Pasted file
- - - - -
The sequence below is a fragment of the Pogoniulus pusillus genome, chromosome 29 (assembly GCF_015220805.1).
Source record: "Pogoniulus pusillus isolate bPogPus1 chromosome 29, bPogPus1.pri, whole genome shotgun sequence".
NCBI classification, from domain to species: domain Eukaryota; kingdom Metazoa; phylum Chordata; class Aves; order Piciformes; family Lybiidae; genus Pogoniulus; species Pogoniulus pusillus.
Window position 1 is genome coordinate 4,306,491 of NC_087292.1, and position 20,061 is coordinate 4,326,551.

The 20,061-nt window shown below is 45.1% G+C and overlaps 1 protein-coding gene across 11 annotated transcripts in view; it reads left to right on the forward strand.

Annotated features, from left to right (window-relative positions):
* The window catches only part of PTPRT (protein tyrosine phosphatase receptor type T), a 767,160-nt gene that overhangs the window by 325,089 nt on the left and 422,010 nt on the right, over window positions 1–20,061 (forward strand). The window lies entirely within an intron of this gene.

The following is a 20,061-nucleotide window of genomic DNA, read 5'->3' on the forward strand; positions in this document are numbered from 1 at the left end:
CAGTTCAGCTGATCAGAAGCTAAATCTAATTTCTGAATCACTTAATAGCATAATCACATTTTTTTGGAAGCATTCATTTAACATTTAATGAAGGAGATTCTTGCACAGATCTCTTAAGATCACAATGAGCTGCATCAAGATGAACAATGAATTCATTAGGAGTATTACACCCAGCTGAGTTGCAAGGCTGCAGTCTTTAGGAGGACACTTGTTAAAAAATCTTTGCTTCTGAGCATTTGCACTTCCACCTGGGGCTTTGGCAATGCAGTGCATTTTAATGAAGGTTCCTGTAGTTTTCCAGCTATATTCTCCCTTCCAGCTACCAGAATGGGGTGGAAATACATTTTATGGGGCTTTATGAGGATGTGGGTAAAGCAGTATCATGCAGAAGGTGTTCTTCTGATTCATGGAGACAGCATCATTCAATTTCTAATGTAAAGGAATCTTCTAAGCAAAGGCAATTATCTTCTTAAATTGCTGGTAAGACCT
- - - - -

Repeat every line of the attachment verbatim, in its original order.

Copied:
The sequence below is a fragment of the Pogoniulus pusillus genome, chromosome 29 (assembly GCF_015220805.1).
Source record: "Pogoniulus pusillus isolate bPogPus1 chromosome 29, bPogPus1.pri, whole genome shotgun sequence".
NCBI classification, from domain to species: domain Eukaryota; kingdom Metazoa; phylum Chordata; class Aves; order Piciformes; family Lybiidae; genus Pogoniulus; species Pogoniulus pusillus.
Window position 1 is genome coordinate 4,306,491 of NC_087292.1, and position 20,061 is coordinate 4,326,551.

The 20,061-nt window shown below is 45.1% G+C and overlaps 1 protein-coding gene across 11 annotated transcripts in view; it reads left to right on the forward strand.

Annotated features, from left to right (window-relative positions):
* The window catches only part of PTPRT (protein tyrosine phosphatase receptor type T), a 767,160-nt gene that overhangs the window by 325,089 nt on the left and 422,010 nt on the right, over window positions 1–20,061 (forward strand). The window lies entirely within an intron of this gene.

The following is a 20,061-nucleotide window of genomic DNA, read 5'->3' on the forward strand; positions in this document are numbered from 1 at the left end:
CAGTTCAGCTGATCAGAAGCTAAATCTAATTTCTGAATCACTTAATAGCATAATCACATTTTTTTGGAAGCATTCATTTAACATTTAATGAAGGAGATTCTTGCACAGATCTCTTAAGATCACAATGAGCTGCATCAAGATGAACAATGAATTCATTAGGAGTATTACACCCAGCTGAGTTGCAAGGCTGCAGTCTTTAGGAGGACACTTGTTAAAAAATCTTTGCTTCTGAGCATTTGCACTTCCACCTGGGGCTTTGGCAATGCAGTGCATTTTAATGAAGGTTCCTGTAGTTTTCCAGCTATATTCTCCCTTCCAGCTACCAGAATGGGGTGGAAATACATTTTATGGGGCTTTATGAGGATGTGGGTAAAGCAGTATCATGCAGAAGGTGTTCTTCTGATTCATGGAGACAGCATCATTCAATTTCTAATGTAAAGGAATCTTCTAAGCAAAGGCAATTATCTTCTTAAATTGCTGGTAAGACCT